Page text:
Bruno Gambone - Vase “Homage to Fontana” - Galleria Rossella Colombari - Design Miami/
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Bruno Gambone

Vase “Homage to Fontana”

This object listing has been archived.

Previously shown at Basel 2021.

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This work is an iconic example of Bruno Gambone’s artistic repertoire. Strongly influenced by the Italian movements of Spatialism, Gambone has a profound recognition and admiration for Lucio Fontana’s works. This particular piece pays homage to one of the most important Italian artists of the twentieth century, which profoundly marked Bruno Gambone’s ouevre.
The material is transformed into forms full of vitality, and Gambone’s skillful and conscious mastery is present in every detail, giving light to the deep bond with the ancient art of ceramics of the Master. The artist abandons rigid and rigorous forms by embracing a more delicate and soft style. The compositional structure conceived presents harmonic articulations that assert themselves in the surrounding space. Through sculpture, the artist’s creative genius finds its maximum expression, recreating those pure forms that recall artifacts from the most ancient civilizations. Gambone’s poetics are strongly influenced by the primitive forms that have always coexisted with man. It is precisely from this research that the creative instinct arises, capable of transforming matter into original and elegant forms, poetic and rich in meaning.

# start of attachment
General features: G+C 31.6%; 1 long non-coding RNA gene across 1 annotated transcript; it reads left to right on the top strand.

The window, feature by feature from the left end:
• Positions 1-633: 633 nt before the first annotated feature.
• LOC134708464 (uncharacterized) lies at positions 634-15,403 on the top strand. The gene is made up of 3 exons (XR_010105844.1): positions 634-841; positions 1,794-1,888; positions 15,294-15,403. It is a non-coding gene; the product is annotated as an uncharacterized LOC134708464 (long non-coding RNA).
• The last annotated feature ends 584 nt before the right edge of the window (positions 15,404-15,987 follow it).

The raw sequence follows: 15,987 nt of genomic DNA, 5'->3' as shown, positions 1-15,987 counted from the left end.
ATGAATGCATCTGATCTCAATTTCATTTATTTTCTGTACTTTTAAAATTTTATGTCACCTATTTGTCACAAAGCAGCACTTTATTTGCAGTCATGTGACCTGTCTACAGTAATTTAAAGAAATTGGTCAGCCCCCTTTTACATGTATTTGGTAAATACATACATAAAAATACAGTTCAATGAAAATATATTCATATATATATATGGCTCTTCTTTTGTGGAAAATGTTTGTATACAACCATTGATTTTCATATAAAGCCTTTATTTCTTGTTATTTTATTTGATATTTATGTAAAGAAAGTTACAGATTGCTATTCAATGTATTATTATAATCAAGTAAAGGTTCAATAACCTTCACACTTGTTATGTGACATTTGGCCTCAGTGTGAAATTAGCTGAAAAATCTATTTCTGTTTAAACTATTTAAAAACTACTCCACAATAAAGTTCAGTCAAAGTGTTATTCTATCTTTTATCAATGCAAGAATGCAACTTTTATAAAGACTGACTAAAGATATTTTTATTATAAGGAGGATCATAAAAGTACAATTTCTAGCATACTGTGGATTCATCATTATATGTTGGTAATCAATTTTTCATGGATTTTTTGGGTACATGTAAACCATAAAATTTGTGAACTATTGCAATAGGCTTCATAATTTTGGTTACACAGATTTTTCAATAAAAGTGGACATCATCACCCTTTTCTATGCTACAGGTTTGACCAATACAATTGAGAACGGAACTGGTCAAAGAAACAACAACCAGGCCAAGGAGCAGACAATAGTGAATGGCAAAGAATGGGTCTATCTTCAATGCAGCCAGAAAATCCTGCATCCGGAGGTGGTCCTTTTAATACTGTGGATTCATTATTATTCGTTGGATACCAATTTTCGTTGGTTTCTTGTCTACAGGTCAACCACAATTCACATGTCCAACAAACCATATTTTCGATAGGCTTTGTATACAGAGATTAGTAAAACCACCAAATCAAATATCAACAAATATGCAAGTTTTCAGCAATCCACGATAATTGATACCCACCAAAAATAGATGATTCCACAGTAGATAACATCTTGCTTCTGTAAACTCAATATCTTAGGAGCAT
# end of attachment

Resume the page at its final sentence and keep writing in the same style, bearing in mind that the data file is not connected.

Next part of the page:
Bruno Gambone


Bruno Gambone was born in Vietri sul Mare (Salerno) in 1936. Since boyhood, at the beginning of the 1950s, he dedicated himself to pottery, gaining experience in the Florentine workshop of his father Guido, one of the greatest Italian potters of the 20th century. After working for Andrea d’Arienzo (1958), he began to experiment by working on fabrics and painting on canvas. The artist was to continue the two activities in parallel, going onto present his first solo painting exhibition at Galleria La Strozzina in Palazzo Strozzi in Florence at the end of the 1950s. In the early 1960s he set up in New York where he frequented the likes of Rauschenberg, Nevelson, Stella, Lichtenstein and Warhol. As well as painting and sculpture, he also worked in theatre and cinema. In this decade his work was presented in solo and group exhibitions both in Italy (among others, Galleria Il Chiodo, Palermo, 1966; Galleria del Cenobio, Milan; Mostra internazionale dei giovani, Milan, Turin, 1967; Oggi, Salone Annunciata, Milan, 1968) and abroad (Henry Gallery, Washington, 1964; Galeria Bonino, Rio de Janeiro, 1967; 30 artisti europei, Galleria M, Bochum, 1969). His experimentation with materials, shapes, colours and decorations, increasingly present in his work in the late 1960s, was enriched by the experience he had gained in the 1950s. The “geometry of shape” influenced by the classical education he inherited from his father’s pottery, was replaced by a “perceptive, immaterial geometry” and the “idea” became the focal point of his work.

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    11.0 x 43.0 x 36.0 cm (4.3 x 16.9 x 14.2 in)

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